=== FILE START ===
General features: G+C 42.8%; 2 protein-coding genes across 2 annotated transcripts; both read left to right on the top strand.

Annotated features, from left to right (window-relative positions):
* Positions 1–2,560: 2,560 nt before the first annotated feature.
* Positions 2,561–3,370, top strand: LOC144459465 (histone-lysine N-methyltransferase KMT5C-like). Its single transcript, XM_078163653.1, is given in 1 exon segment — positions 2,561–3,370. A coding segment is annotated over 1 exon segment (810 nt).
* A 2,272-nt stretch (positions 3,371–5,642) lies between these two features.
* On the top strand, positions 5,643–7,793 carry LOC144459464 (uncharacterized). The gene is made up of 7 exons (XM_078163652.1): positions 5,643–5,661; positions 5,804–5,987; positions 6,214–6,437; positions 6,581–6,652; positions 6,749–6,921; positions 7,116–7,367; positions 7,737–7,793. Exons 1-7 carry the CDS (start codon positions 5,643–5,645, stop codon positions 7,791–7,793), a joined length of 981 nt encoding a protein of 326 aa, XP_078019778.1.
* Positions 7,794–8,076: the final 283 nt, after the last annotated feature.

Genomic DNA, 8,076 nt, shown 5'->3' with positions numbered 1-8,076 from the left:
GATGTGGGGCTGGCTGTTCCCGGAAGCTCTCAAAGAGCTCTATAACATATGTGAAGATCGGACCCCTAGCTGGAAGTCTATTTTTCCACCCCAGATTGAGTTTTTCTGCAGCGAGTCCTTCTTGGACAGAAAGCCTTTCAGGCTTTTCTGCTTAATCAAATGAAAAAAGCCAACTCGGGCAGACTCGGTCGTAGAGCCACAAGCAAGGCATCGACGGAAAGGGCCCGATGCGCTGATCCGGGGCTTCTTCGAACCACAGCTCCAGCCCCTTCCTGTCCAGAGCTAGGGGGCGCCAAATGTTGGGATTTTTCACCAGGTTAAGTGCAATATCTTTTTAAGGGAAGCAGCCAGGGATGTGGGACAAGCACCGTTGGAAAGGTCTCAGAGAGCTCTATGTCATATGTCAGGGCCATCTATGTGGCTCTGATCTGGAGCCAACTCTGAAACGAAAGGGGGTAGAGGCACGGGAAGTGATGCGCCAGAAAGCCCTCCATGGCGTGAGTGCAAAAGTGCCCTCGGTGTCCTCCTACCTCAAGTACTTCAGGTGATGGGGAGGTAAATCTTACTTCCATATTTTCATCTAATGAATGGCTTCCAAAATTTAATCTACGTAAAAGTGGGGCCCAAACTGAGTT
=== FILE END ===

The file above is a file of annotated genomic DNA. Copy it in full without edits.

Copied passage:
General features: G+C 42.8%; 2 protein-coding genes across 2 annotated transcripts; both read left to right on the top strand.

Annotated features, from left to right (window-relative positions):
* Positions 1–2,560: 2,560 nt before the first annotated feature.
* Positions 2,561–3,370, top strand: LOC144459465 (histone-lysine N-methyltransferase KMT5C-like). Its single transcript, XM_078163653.1, is given in 1 exon segment — positions 2,561–3,370. A coding segment is annotated over 1 exon segment (810 nt).
* A 2,272-nt stretch (positions 3,371–5,642) lies between these two features.
* On the top strand, positions 5,643–7,793 carry LOC144459464 (uncharacterized). The gene is made up of 7 exons (XM_078163652.1): positions 5,643–5,661; positions 5,804–5,987; positions 6,214–6,437; positions 6,581–6,652; positions 6,749–6,921; positions 7,116–7,367; positions 7,737–7,793. Exons 1-7 carry the CDS (start codon positions 5,643–5,645, stop codon positions 7,791–7,793), a joined length of 981 nt encoding a protein of 326 aa, XP_078019778.1.
* Positions 7,794–8,076: the final 283 nt, after the last annotated feature.

Genomic DNA, 8,076 nt, shown 5'->3' with positions numbered 1-8,076 from the left:
GATGTGGGGCTGGCTGTTCCCGGAAGCTCTCAAAGAGCTCTATAACATATGTGAAGATCGGACCCCTAGCTGGAAGTCTATTTTTCCACCCCAGATTGAGTTTTTCTGCAGCGAGTCCTTCTTGGACAGAAAGCCTTTCAGGCTTTTCTGCTTAATCAAATGAAAAAAGCCAACTCGGGCAGACTCGGTCGTAGAGCCACAAGCAAGGCATCGACGGAAAGGGCCCGATGCGCTGATCCGGGGCTTCTTCGAACCACAGCTCCAGCCCCTTCCTGTCCAGAGCTAGGGGGCGCCAAATGTTGGGATTTTTCACCAGGTTAAGTGCAATATCTTTTTAAGGGAAGCAGCCAGGGATGTGGGACAAGCACCGTTGGAAAGGTCTCAGAGAGCTCTATGTCATATGTCAGGGCCATCTATGTGGCTCTGATCTGGAGCCAACTCTGAAACGAAAGGGGGTAGAGGCACGGGAAGTGATGCGCCAGAAAGCCCTCCATGGCGTGAGTGCAAAAGTGCCCTCGGTGTCCTCCTACCTCAAGTACTTCAGGTGATGGGGAGGTAAATCTTACTTCCATATTTTCATCTAATGAATGGCTTCCAAAATTTAATCTACGTAAAAGTGGGGCCCAAACTGAGTT